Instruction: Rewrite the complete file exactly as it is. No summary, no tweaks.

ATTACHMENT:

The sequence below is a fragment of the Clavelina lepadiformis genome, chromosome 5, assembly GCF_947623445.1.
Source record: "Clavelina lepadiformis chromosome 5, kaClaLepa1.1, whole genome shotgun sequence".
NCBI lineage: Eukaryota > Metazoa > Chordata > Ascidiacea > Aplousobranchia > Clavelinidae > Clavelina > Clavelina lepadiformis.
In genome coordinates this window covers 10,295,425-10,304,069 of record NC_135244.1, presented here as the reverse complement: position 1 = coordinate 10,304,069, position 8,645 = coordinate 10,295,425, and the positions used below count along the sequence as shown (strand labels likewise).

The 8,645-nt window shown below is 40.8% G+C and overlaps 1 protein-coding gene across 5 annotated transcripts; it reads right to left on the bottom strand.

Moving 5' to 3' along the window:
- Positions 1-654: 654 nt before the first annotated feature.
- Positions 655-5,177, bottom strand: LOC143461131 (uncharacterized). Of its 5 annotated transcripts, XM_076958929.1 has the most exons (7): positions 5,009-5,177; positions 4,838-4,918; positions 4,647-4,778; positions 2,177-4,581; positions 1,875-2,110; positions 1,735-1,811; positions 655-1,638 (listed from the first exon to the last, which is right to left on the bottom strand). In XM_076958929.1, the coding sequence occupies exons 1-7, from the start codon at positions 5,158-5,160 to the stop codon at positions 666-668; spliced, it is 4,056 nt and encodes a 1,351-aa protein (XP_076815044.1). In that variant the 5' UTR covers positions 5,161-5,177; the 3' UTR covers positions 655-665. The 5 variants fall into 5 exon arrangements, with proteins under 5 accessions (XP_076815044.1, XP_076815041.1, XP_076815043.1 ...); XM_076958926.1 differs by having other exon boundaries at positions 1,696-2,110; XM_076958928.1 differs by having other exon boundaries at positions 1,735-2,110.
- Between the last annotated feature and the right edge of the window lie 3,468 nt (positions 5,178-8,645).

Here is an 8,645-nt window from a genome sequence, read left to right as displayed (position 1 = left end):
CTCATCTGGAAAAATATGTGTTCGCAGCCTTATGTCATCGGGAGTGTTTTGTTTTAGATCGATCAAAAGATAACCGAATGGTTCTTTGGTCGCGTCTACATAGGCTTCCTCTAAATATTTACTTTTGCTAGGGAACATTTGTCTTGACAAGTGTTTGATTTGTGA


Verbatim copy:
The sequence below is a fragment of the Clavelina lepadiformis genome, chromosome 5, assembly GCF_947623445.1.
Source record: "Clavelina lepadiformis chromosome 5, kaClaLepa1.1, whole genome shotgun sequence".
NCBI lineage: Eukaryota > Metazoa > Chordata > Ascidiacea > Aplousobranchia > Clavelinidae > Clavelina > Clavelina lepadiformis.
In genome coordinates this window covers 10,295,425-10,304,069 of record NC_135244.1, presented here as the reverse complement: position 1 = coordinate 10,304,069, position 8,645 = coordinate 10,295,425, and the positions used below count along the sequence as shown (strand labels likewise).

The 8,645-nt window shown below is 40.8% G+C and overlaps 1 protein-coding gene across 5 annotated transcripts; it reads right to left on the bottom strand.

Moving 5' to 3' along the window:
- Positions 1-654: 654 nt before the first annotated feature.
- Positions 655-5,177, bottom strand: LOC143461131 (uncharacterized). Of its 5 annotated transcripts, XM_076958929.1 has the most exons (7): positions 5,009-5,177; positions 4,838-4,918; positions 4,647-4,778; positions 2,177-4,581; positions 1,875-2,110; positions 1,735-1,811; positions 655-1,638 (listed from the first exon to the last, which is right to left on the bottom strand). In XM_076958929.1, the coding sequence occupies exons 1-7, from the start codon at positions 5,158-5,160 to the stop codon at positions 666-668; spliced, it is 4,056 nt and encodes a 1,351-aa protein (XP_076815044.1). In that variant the 5' UTR covers positions 5,161-5,177; the 3' UTR covers positions 655-665. The 5 variants fall into 5 exon arrangements, with proteins under 5 accessions (XP_076815044.1, XP_076815041.1, XP_076815043.1 ...); XM_076958926.1 differs by having other exon boundaries at positions 1,696-2,110; XM_076958928.1 differs by having other exon boundaries at positions 1,735-2,110.
- Between the last annotated feature and the right edge of the window lie 3,468 nt (positions 5,178-8,645).

Here is an 8,645-nt window from a genome sequence, read left to right as displayed (position 1 = left end):
CTCATCTGGAAAAATATGTGTTCGCAGCCTTATGTCATCGGGAGTGTTTTGTTTTAGATCGATCAAAAGATAACCGAATGGTTCTTTGGTCGCGTCTACATAGGCTTCCTCTAAATATTTACTTTTGCTAGGGAACATTTGTCTTGACAAGTGTTTGATTTGTGA